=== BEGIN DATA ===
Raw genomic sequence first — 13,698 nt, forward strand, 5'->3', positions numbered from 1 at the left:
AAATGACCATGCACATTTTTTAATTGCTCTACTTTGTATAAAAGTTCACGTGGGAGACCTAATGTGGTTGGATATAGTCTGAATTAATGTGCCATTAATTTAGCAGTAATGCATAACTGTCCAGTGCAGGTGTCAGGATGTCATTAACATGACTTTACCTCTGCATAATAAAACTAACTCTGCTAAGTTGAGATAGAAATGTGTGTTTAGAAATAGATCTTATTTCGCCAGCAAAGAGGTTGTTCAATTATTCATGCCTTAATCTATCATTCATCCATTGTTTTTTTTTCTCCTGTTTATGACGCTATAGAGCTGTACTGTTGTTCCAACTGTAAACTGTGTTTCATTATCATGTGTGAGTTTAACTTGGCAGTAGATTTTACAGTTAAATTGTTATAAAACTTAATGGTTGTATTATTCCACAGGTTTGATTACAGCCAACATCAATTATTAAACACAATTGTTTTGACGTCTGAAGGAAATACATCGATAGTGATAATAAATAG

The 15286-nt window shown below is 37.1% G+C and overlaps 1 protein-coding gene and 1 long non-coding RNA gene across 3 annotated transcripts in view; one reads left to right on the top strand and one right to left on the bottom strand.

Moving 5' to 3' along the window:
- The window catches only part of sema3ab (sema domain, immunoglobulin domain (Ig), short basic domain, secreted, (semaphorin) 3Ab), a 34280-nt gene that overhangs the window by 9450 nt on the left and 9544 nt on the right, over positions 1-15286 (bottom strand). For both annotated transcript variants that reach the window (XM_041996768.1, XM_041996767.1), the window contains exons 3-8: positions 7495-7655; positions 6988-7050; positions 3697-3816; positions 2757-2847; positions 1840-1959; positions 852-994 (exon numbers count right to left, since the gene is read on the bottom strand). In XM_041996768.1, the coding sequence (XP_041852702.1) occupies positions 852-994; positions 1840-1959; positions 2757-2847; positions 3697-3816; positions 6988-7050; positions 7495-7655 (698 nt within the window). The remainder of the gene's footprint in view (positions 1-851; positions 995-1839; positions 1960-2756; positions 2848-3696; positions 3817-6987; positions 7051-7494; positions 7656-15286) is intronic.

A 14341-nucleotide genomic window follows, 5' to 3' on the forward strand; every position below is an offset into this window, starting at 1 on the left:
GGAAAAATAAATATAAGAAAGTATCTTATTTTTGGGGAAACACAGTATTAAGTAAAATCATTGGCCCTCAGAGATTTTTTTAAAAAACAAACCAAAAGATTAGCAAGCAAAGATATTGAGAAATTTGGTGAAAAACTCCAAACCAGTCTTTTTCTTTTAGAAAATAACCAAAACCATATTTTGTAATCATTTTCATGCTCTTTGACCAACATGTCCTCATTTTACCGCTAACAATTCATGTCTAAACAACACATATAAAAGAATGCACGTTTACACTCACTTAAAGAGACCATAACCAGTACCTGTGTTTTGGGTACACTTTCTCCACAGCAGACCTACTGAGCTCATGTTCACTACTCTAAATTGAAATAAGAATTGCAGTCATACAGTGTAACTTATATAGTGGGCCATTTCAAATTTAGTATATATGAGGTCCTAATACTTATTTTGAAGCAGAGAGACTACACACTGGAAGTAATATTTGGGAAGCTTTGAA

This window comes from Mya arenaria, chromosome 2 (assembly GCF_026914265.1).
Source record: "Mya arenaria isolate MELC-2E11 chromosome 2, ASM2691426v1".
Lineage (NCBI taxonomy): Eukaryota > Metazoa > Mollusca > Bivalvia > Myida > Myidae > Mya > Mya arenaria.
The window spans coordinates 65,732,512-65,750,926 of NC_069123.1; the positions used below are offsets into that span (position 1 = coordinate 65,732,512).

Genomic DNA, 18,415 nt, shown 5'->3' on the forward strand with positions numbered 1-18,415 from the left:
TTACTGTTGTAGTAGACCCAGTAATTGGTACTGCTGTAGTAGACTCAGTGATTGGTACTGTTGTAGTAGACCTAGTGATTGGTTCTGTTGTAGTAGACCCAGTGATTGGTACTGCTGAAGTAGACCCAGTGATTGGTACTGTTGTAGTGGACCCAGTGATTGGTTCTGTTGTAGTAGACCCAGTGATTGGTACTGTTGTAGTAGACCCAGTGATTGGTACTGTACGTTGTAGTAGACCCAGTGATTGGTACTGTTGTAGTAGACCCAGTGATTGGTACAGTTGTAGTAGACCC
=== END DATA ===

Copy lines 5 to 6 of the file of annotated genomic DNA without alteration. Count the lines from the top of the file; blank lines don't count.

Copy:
- The window catches only part of sema3ab (sema domain, immunoglobulin domain (Ig), short basic domain, secreted, (semaphorin) 3Ab), a 34280-nt gene that overhangs the window by 9450 nt on the left and 9544 nt on the right, over positions 1-15286 (bottom strand). For both annotated transcript variants that reach the window (XM_041996768.1, XM_041996767.1), the window contains exons 3-8: positions 7495-7655; positions 6988-7050; positions 3697-3816; positions 2757-2847; positions 1840-1959; positions 852-994 (exon numbers count right to left, since the gene is read on the bottom strand). In XM_041996768.1, the coding sequence (XP_041852702.1) occupies positions 852-994; positions 1840-1959; positions 2757-2847; positions 3697-3816; positions 6988-7050; positions 7495-7655 (698 nt within the window). The remainder of the gene's footprint in view (positions 1-851; positions 995-1839; positions 1960-2756; positions 2848-3696; positions 3817-6987; positions 7051-7494; positions 7656-15286) is intronic.

A 14341-nucleotide genomic window follows, 5' to 3' on the forward strand; every position below is an offset into this window, starting at 1 on the left: